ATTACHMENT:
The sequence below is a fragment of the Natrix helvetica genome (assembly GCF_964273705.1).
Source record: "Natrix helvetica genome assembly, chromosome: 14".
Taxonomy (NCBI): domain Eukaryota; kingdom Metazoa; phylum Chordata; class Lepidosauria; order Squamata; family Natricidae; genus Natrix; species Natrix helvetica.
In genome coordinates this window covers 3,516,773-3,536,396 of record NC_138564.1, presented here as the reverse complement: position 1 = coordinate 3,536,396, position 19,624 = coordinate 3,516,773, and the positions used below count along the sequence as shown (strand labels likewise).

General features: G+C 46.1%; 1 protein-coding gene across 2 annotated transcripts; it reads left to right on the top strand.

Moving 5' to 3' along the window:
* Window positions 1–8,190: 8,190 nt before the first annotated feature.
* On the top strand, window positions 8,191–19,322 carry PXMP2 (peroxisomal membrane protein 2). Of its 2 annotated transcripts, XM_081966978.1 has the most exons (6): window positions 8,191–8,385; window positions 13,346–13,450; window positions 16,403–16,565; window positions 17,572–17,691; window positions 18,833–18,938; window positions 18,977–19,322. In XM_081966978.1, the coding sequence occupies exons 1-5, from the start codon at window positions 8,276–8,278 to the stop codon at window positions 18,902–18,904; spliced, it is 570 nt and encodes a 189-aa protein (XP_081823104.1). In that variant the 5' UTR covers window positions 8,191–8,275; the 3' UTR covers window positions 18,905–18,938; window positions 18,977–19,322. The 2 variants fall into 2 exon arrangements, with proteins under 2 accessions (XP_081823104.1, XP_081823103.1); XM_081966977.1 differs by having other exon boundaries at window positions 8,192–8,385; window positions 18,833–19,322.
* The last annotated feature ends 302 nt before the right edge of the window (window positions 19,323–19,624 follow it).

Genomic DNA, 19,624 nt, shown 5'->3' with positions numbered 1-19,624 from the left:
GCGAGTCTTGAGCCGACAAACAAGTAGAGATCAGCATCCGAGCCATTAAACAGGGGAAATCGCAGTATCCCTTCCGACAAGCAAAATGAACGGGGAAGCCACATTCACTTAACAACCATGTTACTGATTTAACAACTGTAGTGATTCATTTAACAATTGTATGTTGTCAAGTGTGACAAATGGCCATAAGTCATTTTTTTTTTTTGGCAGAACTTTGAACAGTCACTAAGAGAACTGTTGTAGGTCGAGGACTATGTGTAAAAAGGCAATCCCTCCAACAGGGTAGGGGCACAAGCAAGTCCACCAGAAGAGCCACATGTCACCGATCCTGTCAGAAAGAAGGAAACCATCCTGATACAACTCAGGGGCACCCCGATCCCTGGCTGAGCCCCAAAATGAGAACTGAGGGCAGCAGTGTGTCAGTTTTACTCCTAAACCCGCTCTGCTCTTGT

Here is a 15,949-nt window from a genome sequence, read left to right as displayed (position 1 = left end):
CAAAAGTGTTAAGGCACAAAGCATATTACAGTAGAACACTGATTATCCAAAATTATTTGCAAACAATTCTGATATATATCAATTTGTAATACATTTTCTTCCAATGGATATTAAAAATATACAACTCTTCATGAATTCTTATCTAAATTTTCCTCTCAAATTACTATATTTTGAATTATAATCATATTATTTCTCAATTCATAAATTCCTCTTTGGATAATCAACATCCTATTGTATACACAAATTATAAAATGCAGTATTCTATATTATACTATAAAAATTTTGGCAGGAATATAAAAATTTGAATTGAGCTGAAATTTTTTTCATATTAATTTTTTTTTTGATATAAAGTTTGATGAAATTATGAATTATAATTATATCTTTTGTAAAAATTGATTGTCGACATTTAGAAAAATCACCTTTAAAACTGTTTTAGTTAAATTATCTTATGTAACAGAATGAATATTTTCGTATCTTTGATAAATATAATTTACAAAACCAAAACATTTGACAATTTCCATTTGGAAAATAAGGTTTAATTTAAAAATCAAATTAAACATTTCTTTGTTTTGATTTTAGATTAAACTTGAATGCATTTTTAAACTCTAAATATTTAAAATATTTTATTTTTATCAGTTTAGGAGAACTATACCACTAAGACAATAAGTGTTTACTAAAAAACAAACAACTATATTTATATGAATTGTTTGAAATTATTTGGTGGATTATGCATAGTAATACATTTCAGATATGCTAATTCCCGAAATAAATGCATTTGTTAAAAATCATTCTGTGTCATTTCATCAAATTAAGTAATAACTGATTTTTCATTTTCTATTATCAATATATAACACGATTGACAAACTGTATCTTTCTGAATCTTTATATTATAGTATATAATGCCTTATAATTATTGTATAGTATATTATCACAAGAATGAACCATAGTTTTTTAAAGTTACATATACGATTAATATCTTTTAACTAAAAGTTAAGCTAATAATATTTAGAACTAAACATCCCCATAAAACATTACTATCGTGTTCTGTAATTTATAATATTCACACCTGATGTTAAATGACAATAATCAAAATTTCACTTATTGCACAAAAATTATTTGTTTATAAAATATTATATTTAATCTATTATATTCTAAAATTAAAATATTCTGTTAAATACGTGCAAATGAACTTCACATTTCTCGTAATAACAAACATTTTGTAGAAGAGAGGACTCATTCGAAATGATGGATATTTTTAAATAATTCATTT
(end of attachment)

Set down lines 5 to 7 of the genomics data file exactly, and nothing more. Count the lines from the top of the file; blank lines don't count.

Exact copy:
General features: G+C 46.1%; 1 protein-coding gene across 2 annotated transcripts; it reads left to right on the top strand.

Moving 5' to 3' along the window:
* Window positions 1–8,190: 8,190 nt before the first annotated feature.